BBC Music Magazine - - LETTERS - Ste­wart Thomp­son, Lon­don

I read the let­ter by Pauline Carter (September) re­gard­ing the the­ory ex­am­i­na­tions of the ABRSM (As­so­ci­ated Board of the Royal Schools of Mu­sic) with in­ter­est. As I work for a fel­low exam board with re­spon­si­bil­ity for exam con­tent I was struck by the ref­er­ence to ABRSM as the body who are re­spon­si­ble for ex­cel­lence in mu­sic ed­u­ca­tion. The ABRSM does not hold of­fi­cial of­fice but there is an as­sump­tion that is does be­cause there is a lack of knowl­edge of other boards who do ex­actly the same job. Trin­ity Col­lege, Lon­don Col­lege, our­selves at Vic­to­ria Col­lege and Rockschool, to name a few, are all well-es­tab­lished or­gan­i­sa­tions who have his­to­ries go­ing back to the late 1800s in this field. We all aim for the high­est stan­dards in mu­tual re­spect and com­pe­ti­tion.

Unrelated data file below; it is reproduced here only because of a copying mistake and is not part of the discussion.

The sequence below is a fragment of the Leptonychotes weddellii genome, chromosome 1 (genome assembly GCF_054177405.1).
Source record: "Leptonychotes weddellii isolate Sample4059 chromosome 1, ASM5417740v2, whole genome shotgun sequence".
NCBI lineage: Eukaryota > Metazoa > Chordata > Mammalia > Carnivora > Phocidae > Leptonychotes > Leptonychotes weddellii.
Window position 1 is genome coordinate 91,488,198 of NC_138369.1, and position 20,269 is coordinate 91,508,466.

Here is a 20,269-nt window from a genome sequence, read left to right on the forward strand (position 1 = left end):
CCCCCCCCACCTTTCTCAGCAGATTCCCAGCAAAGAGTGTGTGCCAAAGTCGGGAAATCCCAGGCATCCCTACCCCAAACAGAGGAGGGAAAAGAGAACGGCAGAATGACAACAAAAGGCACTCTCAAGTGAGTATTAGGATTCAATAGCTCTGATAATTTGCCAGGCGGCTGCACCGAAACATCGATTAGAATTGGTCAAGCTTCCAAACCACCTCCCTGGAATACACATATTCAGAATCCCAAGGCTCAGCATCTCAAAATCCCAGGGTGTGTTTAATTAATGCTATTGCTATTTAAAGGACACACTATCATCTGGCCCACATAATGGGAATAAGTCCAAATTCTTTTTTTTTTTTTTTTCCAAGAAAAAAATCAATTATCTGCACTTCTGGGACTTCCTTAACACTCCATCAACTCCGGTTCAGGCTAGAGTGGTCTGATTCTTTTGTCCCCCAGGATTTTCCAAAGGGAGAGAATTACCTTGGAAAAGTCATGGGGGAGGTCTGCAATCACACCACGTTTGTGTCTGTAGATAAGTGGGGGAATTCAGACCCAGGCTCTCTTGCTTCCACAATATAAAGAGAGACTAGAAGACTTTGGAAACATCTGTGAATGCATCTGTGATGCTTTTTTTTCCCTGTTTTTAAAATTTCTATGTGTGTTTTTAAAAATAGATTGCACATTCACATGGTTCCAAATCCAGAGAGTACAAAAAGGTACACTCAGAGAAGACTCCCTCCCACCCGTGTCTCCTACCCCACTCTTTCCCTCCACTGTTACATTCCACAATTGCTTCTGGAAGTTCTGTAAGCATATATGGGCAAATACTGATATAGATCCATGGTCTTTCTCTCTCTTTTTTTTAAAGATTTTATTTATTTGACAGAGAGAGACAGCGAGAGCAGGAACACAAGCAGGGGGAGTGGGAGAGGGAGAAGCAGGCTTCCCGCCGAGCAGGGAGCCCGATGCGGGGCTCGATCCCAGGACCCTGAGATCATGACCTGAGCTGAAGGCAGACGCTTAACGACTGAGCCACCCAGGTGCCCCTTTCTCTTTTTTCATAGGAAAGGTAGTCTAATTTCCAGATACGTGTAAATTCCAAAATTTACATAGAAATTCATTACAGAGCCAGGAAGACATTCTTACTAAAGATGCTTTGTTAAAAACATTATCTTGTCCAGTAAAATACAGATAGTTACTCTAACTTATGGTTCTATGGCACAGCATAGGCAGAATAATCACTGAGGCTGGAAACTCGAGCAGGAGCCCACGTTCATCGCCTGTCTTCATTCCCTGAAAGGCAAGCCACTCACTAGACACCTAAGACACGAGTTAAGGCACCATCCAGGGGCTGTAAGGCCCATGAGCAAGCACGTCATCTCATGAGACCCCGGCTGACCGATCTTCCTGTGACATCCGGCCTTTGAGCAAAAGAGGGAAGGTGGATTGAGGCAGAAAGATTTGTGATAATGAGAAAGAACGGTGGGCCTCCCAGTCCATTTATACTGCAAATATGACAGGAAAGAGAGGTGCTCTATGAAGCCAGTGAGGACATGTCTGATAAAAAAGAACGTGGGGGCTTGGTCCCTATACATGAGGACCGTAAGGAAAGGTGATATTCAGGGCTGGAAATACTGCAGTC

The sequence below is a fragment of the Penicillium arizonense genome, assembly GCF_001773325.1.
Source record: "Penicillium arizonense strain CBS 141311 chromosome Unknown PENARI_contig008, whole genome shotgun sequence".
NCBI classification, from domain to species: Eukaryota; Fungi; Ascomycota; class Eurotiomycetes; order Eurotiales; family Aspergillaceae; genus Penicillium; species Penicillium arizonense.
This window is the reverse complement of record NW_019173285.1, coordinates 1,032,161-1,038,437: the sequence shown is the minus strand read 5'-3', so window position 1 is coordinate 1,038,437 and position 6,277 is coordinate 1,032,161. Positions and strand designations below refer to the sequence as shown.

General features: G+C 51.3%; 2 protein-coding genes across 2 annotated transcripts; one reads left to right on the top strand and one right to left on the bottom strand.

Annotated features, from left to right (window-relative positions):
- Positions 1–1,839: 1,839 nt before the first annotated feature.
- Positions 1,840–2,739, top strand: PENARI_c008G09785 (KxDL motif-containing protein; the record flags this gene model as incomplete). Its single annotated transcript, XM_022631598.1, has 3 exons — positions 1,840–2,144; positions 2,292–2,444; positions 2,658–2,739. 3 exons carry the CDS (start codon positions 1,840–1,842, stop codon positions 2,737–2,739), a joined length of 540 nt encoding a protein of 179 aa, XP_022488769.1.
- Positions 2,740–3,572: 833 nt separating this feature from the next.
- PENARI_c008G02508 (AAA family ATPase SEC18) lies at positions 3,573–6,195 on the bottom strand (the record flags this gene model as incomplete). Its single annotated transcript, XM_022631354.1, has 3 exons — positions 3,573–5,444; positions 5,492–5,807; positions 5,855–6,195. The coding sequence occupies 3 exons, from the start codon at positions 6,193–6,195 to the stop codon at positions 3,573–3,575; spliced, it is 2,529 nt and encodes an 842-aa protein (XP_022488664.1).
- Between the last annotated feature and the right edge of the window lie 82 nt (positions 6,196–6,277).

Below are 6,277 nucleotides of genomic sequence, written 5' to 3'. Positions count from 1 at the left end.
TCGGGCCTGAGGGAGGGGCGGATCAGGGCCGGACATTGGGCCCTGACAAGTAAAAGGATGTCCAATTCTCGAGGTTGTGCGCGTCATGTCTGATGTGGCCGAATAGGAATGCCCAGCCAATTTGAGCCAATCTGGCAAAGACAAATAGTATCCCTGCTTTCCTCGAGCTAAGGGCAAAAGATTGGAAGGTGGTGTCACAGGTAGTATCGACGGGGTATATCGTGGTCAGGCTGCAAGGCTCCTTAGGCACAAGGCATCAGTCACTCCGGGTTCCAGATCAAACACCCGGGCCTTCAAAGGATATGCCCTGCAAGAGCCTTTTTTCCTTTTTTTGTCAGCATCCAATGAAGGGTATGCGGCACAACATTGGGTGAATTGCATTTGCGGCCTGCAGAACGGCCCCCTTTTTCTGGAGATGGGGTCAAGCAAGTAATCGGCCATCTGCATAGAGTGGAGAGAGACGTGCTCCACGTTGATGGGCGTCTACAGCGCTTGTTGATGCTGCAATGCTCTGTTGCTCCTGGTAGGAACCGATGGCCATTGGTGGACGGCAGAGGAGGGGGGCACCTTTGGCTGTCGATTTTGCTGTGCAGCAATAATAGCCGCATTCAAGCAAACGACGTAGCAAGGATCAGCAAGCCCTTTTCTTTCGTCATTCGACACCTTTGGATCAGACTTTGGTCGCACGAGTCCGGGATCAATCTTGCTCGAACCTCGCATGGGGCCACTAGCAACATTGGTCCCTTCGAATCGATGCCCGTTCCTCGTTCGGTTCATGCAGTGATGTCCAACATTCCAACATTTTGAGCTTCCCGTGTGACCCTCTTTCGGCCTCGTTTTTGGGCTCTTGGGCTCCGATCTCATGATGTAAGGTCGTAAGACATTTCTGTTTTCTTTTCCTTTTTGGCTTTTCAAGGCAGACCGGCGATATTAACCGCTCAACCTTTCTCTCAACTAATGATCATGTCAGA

Re­gard­ing the change to exam con­tent, I can un­der­stand part of the rea­son­ing. For stu­dents who don’t have an in­ter­est in com­po­si­tion, it’s an ap­pro­pri­ate move, but for those who do it is a great loss. This is where choice of exam board is key. The can­di­date may be bet­ter suited to one board’s ap­proach. Even within the con­fines of the tra­di­tional mu­sic grade sys­tem, options ex­ist – you sim­ply have to look.

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